1,988 citations

•

TL;DR: A Deep Boltzmann Machine is proposed for learning a generative model of multimodal data and it is shown that the model can be used to create fused representations by combining features across modalities, which are useful for classification and information retrieval.

Abstract: Data often consists of multiple diverse modalities For example, images are tagged with textual information and videos are accompanied by audio Each modality is characterized by having distinct statistical properties We propose a Deep Boltzmann Machine for learning a generative model of such multimodal data We show that the model can be used to create fused representations by combining features across modalities These learned representations are useful for classification and information retrieval By sampling from the conditional distributions over each data modality, it is possible to create these representations even when some data modalities are missing We conduct experiments on bimodal image-text and audio-video data The fused representation achieves good classification results on the MIR-Flickr data set matching or outperforming other deep models as well as SVM based models that use Multiple Kernel Learning We further demonstrate that this multimodal model helps classification and retrieval even when only unimodal data is available at test time

1,422 citations

••

University of California, Irvine

^{1}, Microsoft^{2}, Columbia University^{3}, Rutgers University^{4}TL;DR: In this article, the authors consider a wide class of latent variable models, including Gaussian mixture models, hidden Markov models, and latent Dirichlet allocation, which exploit a certain tensor structure in their low-order observable moments (typically, of second and third-order).

Abstract: This work considers a computationally and statistically efficient parameter estimation method for a wide class of latent variable models--including Gaussian mixture models, hidden Markov models, and latent Dirichlet allocation--which exploits a certain tensor structure in their low-order observable moments (typically, of second- and third-order). Specifically, parameter estimation is reduced to the problem of extracting a certain (orthogonal) decomposition of a symmetric tensor derived from the moments; this decomposition can be viewed as a natural generalization of the singular value decomposition for matrices. Although tensor decompositions are generally intractable to compute, the decomposition of these specially structured tensors can be efficiently obtained by a variety of approaches, including power iterations and maximization approaches (similar to the case of matrices). A detailed analysis of a robust tensor power method is provided, establishing an analogue of Wedin's perturbation theorem for the singular vectors of matrices. This implies a robust and computationally tractable estimation approach for several popular latent variable models.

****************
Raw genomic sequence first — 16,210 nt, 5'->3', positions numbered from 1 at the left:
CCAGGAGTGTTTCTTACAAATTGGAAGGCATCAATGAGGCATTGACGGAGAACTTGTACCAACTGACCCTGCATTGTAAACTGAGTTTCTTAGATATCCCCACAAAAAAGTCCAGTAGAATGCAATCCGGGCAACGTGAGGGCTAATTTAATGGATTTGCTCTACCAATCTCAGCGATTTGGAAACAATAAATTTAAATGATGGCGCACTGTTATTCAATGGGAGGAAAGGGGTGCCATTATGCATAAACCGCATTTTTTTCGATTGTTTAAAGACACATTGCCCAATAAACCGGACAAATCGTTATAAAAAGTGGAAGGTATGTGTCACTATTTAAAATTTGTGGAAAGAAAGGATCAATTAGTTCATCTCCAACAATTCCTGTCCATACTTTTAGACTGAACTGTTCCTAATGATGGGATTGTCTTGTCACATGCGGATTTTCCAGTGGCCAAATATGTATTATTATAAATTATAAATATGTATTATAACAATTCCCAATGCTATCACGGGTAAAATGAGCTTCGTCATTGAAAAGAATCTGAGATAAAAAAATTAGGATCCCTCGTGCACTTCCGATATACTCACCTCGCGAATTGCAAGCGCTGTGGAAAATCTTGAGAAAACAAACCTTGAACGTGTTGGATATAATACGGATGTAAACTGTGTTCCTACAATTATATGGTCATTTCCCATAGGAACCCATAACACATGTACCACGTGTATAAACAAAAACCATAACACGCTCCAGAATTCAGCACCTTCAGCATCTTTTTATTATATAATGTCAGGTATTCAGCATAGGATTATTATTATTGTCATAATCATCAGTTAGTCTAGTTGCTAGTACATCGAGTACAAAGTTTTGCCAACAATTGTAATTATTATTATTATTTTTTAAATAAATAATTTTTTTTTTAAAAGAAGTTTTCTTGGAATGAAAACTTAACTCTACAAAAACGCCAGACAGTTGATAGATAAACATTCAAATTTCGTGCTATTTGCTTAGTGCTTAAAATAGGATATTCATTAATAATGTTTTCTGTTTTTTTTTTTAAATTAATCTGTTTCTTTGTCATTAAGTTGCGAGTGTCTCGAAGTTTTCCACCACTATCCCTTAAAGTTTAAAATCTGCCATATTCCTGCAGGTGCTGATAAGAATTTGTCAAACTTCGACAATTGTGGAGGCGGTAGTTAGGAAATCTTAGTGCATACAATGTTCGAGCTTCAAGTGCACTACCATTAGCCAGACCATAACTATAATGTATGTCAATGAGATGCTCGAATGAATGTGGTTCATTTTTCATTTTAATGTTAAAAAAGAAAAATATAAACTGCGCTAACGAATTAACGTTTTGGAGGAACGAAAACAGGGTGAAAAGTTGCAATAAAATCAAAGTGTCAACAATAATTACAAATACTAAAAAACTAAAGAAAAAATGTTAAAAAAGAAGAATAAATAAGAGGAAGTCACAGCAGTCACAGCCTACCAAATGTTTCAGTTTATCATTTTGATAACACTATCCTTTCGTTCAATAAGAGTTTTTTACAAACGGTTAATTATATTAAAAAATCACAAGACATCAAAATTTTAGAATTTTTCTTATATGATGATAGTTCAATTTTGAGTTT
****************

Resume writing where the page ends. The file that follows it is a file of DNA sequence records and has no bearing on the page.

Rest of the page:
789 citations

•

TL;DR: The Manopt toolbox as discussed by the authors is a user-friendly, documented piece of software dedicated to simplify experimenting with state-of-the-art Riemannian optimization algorithms.

Abstract: Optimization on manifolds is a rapidly developing branch of nonlinear optimization. Its focus is on problems where the smooth geometry of the search space can be leveraged to design efficient numerical algorithms. In particular, optimization on manifolds is well-suited to deal with rank and orthogonality constraints. Such structured constraints appear pervasively in machine learning applications, including low-rank matrix completion, sensor network localization, camera network registration, independent component analysis, metric learning, dimensionality reduction and so on.
The Manopt toolbox, available at www.manopt.org, is a user-friendly, documented piece of software dedicated to simplify experimenting with state of the art Riemannian optimization algorithms. By dealing internally with most of the differential geometry, the package aims particularly at lowering the entrance barrier.

775 citations

•

TL;DR: In this paper, a de-biased version of regularized M-estimators is proposed to construct confidence intervals and p-values for high-dimensional linear regression models, and the resulting confidence intervals have nearly optimal size.

Abstract: Fitting high-dimensional statistical models often requires the use of non-linear parameter estimation procedures. As a consequence, it is generally impossible to obtain an exact characterization of the probability distribution of the parameter estimates. This in turn implies that it is extremely challenging to quantify the uncertainty associated with a certain parameter estimate. Concretely, no commonly accepted procedure exists for computing classical measures of uncertainty and statistical significance as confidence intervals or p- values for these models.
We consider here high-dimensional linear regression problem, and propose an efficient algorithm for constructing confidence intervals and p-values. The resulting confidence intervals have nearly optimal size. When testing for the null hypothesis that a certain parameter is vanishing, our method has nearly optimal power.
Our approach is based on constructing a 'de-biased' version of regularized M-estimators. The new construction improves over recent work in the field in that it does not assume a special structure on the design matrix. We test our method on synthetic data and a high-throughput genomic data set about riboflavin production rate, made publicly available by Buhlmann et al. (2014).

697 citations

•

TL;DR: SPMF is an open-source data mining library offering implementations of more than 55 data mining algorithms, specialized for discovering patterns in transaction and sequence databases such as frequent itemsets, association rules and sequential patterns.